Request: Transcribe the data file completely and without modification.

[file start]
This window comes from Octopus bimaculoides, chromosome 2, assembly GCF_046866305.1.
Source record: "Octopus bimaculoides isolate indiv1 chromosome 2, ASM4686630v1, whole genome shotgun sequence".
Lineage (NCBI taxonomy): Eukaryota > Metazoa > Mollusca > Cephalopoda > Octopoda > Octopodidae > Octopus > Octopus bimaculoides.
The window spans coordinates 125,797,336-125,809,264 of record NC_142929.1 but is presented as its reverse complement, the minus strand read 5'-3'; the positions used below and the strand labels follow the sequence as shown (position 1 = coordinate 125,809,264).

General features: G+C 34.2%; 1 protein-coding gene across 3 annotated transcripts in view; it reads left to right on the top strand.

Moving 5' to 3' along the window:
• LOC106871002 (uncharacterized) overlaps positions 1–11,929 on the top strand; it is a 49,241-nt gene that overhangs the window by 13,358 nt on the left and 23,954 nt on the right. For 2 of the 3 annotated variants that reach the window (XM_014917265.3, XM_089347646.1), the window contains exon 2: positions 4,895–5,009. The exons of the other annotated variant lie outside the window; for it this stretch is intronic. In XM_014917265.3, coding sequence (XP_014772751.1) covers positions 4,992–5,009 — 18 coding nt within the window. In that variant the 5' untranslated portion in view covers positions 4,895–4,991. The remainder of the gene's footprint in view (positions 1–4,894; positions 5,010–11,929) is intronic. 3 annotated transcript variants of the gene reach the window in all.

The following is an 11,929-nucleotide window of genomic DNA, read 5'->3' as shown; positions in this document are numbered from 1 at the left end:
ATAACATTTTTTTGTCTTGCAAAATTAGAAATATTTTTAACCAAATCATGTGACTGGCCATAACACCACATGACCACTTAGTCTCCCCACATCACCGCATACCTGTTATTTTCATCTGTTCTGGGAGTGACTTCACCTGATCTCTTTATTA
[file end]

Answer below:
This window comes from Octopus bimaculoides, chromosome 2, assembly GCF_046866305.1.
Source record: "Octopus bimaculoides isolate indiv1 chromosome 2, ASM4686630v1, whole genome shotgun sequence".
Lineage (NCBI taxonomy): Eukaryota > Metazoa > Mollusca > Cephalopoda > Octopoda > Octopodidae > Octopus > Octopus bimaculoides.
The window spans coordinates 125,797,336-125,809,264 of record NC_142929.1 but is presented as its reverse complement, the minus strand read 5'-3'; the positions used below and the strand labels follow the sequence as shown (position 1 = coordinate 125,809,264).

General features: G+C 34.2%; 1 protein-coding gene across 3 annotated transcripts in view; it reads left to right on the top strand.

Moving 5' to 3' along the window:
• LOC106871002 (uncharacterized) overlaps positions 1–11,929 on the top strand; it is a 49,241-nt gene that overhangs the window by 13,358 nt on the left and 23,954 nt on the right. For 2 of the 3 annotated variants that reach the window (XM_014917265.3, XM_089347646.1), the window contains exon 2: positions 4,895–5,009. The exons of the other annotated variant lie outside the window; for it this stretch is intronic. In XM_014917265.3, coding sequence (XP_014772751.1) covers positions 4,992–5,009 — 18 coding nt within the window. In that variant the 5' untranslated portion in view covers positions 4,895–4,991. The remainder of the gene's footprint in view (positions 1–4,894; positions 5,010–11,929) is intronic. 3 annotated transcript variants of the gene reach the window in all.

The following is an 11,929-nucleotide window of genomic DNA, read 5'->3' as shown; positions in this document are numbered from 1 at the left end:
ATAACATTTTTTTGTCTTGCAAAATTAGAAATATTTTTAACCAAATCATGTGACTGGCCATAACACCACATGACCACTTAGTCTCCCCACATCACCGCATACCTGTTATTTTCATCTGTTCTGGGAGTGACTTCACCTGATCTCTTTATTA